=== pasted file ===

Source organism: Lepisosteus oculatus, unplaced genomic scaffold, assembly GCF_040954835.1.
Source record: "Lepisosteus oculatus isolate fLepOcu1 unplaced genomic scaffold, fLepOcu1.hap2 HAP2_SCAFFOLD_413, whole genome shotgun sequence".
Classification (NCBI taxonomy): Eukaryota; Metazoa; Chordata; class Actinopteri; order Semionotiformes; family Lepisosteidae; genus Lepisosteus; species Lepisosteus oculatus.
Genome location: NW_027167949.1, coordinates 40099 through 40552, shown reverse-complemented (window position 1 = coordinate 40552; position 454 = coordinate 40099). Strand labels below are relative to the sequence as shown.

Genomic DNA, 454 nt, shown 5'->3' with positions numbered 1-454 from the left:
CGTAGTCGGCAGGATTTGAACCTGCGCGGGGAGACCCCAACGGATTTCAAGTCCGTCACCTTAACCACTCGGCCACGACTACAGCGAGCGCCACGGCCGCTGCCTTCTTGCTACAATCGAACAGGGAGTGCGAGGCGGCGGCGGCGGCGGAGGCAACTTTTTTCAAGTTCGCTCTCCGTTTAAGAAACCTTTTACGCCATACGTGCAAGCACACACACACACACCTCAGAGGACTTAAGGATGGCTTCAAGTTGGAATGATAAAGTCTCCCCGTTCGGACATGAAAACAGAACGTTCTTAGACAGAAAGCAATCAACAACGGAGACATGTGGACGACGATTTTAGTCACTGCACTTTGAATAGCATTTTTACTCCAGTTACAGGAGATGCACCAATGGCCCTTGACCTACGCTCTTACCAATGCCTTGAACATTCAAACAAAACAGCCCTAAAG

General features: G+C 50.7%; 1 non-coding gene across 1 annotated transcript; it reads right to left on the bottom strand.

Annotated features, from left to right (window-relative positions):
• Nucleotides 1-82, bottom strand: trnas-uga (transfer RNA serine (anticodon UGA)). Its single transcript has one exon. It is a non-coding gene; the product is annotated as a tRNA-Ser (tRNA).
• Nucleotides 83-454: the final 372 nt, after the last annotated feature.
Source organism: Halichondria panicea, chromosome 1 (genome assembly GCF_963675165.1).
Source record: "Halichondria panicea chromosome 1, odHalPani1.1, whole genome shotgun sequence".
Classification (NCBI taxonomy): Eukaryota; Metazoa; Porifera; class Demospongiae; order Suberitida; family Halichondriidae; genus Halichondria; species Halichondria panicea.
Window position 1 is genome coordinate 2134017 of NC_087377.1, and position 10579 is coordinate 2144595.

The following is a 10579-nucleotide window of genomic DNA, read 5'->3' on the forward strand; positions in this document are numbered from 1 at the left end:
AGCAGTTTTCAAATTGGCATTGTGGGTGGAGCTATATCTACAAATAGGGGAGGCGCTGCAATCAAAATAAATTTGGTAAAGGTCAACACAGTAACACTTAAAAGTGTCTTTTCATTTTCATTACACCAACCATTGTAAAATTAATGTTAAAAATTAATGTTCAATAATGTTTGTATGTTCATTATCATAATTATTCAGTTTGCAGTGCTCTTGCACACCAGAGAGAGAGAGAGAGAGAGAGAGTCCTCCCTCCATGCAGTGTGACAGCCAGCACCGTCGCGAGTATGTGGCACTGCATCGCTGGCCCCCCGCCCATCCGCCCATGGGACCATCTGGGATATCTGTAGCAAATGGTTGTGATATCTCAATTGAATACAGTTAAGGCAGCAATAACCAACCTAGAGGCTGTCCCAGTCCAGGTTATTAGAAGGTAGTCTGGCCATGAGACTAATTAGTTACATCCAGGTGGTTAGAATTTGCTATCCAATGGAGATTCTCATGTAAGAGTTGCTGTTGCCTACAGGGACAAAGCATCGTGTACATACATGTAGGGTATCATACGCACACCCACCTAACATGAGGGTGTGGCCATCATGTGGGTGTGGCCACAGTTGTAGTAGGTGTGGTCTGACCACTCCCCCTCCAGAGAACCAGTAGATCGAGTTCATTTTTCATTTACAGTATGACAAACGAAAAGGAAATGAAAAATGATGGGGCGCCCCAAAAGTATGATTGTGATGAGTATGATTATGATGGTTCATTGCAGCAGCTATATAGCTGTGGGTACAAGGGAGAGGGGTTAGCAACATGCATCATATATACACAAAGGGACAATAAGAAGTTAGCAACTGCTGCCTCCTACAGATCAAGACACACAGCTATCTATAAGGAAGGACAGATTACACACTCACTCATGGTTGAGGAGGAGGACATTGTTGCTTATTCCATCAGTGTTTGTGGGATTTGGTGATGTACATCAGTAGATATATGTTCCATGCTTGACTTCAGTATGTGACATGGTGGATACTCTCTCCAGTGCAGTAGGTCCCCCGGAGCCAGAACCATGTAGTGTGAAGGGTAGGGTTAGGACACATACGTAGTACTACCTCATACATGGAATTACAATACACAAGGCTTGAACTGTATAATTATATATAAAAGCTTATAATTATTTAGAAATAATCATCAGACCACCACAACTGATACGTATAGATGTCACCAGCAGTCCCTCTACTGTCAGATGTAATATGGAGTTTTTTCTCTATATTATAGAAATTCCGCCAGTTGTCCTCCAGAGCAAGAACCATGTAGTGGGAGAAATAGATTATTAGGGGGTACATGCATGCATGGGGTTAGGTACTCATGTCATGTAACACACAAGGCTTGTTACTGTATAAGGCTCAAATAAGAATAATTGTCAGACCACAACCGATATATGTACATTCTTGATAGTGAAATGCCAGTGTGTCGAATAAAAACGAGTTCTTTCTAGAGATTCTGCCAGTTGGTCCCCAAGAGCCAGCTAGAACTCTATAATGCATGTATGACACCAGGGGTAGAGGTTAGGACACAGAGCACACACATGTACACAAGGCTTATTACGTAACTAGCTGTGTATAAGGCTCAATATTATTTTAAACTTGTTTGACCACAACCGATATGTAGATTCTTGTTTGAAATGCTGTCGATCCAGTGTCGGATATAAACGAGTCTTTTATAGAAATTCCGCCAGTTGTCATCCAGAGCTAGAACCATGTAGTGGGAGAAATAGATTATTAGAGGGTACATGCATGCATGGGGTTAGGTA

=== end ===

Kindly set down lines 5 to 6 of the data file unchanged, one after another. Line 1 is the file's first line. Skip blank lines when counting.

Genomic DNA, 454 nt, shown 5'->3' with positions numbered 1-454 from the left:
CGTAGTCGGCAGGATTTGAACCTGCGCGGGGAGACCCCAACGGATTTCAAGTCCGTCACCTTAACCACTCGGCCACGACTACAGCGAGCGCCACGGCCGCTGCCTTCTTGCTACAATCGAACAGGGAGTGCGAGGCGGCGGCGGCGGCGGAGGCAACTTTTTTCAAGTTCGCTCTCCGTTTAAGAAACCTTTTACGCCATACGTGCAAGCACACACACACACACCTCAGAGGACTTAAGGATGGCTTCAAGTTGGAATGATAAAGTCTCCCCGTTCGGACATGAAAACAGAACGTTCTTAGACAGAAAGCAATCAACAACGGAGACATGTGGACGACGATTTTAGTCACTGCACTTTGAATAGCATTTTTACTCCAGTTACAGGAGATGCACCAATGGCCCTTGACCTACGCTCTTACCAATGCCTTGAACATTCAAACAAAACAGCCCTAAAG